by an explosion in a vulnerable part of the aircraft which instantaneously rendered the jetliner’s power systems inoperable. Insisting that Boeing—which has assisted Indian, British, Canadian and U.S. investigators—had made no such finding, Gamble said that in the Globe article “some conversational bits and pieces had been woven together to support a theory.” And James Boynton, Boeing’s director of public relations and advertising, also denied another point in the 4 Globe article—that Boeing had ruled out the possibility that a structural defect in the aircraft caused it to crash.

Enabling the disabled

In the summer of 1982 Florence Lesser knew that she was dying of cancer and worried about herself and the future of her 23-year-old son, Robert, who suffers from cerebral palsy and learning disabilities. Needing more assistance and to provide for Robert after her death, the Toronto woman applied to the courts for an increase in the monthly $1,850 in support payments that she received from her estranged husband, Mortimer. But she died before her application was heard, leaving her son—who now lives with his older brother —dependent on welfare payments. Last week a ruling by the Supreme Court of Ontario substantially improved Robert’s prospects and opened the way for the disabled children of other broken marriages to benefit under a rarely used section of the federal Divorce Act. Lawyers for Mortimer Lesser, a well-to-do Port Hope, Ont., businessman who rarely sees his disabled son, contended that his obligations had ended when Robert’s mother died. But Toronto lawyers Linda Silver Dranoff and Elaine Newman argued successfully that under the Divorce Act, a surviving parent is obliged to support a child over 16 who is unable to “provide himself with necessaries of life” through disability or illness. The court ordered Lesser to pay $1,700 a month to support his son, who now will be able to continue at a special education centre for disabled people. Noting that the award was probably the highest of its kind ever made by a Canadian court, Dranoff declared that the case should help to “make others aware of the possibilities of financial security for the disabled.”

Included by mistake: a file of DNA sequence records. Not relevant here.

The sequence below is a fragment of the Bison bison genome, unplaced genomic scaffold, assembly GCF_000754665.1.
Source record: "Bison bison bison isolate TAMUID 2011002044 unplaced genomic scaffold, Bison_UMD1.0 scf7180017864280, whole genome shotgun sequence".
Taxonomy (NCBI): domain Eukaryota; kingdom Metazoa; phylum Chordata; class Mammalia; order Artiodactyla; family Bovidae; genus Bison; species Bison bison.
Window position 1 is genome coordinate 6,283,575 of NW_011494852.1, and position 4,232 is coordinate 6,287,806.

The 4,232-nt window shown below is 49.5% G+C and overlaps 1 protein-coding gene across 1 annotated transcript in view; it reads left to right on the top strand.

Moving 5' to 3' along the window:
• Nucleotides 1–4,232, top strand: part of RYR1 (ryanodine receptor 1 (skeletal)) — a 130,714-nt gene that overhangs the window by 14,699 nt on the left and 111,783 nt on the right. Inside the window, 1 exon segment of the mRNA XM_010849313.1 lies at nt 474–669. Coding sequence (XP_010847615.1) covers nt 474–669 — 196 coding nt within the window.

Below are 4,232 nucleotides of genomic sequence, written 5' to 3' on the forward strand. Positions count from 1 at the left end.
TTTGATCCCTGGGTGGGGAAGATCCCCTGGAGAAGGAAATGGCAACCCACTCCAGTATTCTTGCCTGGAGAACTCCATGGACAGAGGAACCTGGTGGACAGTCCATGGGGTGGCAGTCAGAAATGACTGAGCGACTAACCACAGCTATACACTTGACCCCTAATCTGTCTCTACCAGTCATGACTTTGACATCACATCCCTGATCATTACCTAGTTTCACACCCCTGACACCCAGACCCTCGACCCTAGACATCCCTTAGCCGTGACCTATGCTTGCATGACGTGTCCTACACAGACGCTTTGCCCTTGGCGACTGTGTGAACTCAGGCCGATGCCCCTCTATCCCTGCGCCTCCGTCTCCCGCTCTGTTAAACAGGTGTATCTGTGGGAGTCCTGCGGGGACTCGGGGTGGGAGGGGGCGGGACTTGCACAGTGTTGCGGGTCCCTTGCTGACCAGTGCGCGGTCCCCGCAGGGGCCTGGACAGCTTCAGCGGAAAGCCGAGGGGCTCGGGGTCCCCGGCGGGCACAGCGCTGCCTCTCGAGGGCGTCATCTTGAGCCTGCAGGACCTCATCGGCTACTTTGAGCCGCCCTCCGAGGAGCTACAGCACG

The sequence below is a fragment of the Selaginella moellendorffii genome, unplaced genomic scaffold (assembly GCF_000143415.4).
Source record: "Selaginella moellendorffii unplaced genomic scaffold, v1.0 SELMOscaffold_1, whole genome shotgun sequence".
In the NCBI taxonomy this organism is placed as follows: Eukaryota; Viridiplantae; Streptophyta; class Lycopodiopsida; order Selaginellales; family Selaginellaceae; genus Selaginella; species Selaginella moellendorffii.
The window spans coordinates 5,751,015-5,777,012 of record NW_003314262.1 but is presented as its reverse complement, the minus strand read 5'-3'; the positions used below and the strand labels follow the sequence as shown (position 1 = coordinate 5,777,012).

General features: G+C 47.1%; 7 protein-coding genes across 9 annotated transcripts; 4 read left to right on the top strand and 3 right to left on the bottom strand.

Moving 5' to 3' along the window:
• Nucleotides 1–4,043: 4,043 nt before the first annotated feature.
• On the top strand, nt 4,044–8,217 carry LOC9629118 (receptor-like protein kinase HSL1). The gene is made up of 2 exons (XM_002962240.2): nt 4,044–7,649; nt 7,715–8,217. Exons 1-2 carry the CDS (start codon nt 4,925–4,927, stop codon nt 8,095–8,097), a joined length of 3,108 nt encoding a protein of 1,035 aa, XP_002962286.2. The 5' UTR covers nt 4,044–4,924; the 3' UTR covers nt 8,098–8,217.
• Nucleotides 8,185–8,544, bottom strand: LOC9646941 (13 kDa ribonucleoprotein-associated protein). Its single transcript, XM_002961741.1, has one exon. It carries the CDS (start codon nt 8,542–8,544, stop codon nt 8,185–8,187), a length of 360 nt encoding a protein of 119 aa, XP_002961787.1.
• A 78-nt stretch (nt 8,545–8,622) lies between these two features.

A policeman in court

When Quebec City police constables Jacques Giguère, 43, and Yves Têtu, 25, were shot and fatally wounded while responding to a burglary alarm at an isolated suburban warehouse July 3, the ensuing hunt for the killer immediately focused on another policeman. Last week in a Quebec City sessions court, Sgt. Serge Lefebvre, 40, a 19-year veteran of the police force in suburban Lefebvre: veteran Ste-Foy, was charged with two

counts of first-degree murder in

connection with the deaths—the first shooting fatalities in the history of the 140-year-old Quebec City police force. Two days after the shootings a policeman was alleged to have telephoned his superior officer and confessed to having committed “a cowardly act,” and at the time of his arrest Lefebvre was suffering from a gunshot wound in the chest that was apparently self-inflicted. Judge François Tremblay set a preliminary hearing for Oct. 22. If convicted, Lefebvre would face a mandatory sentence of 25 years in prison.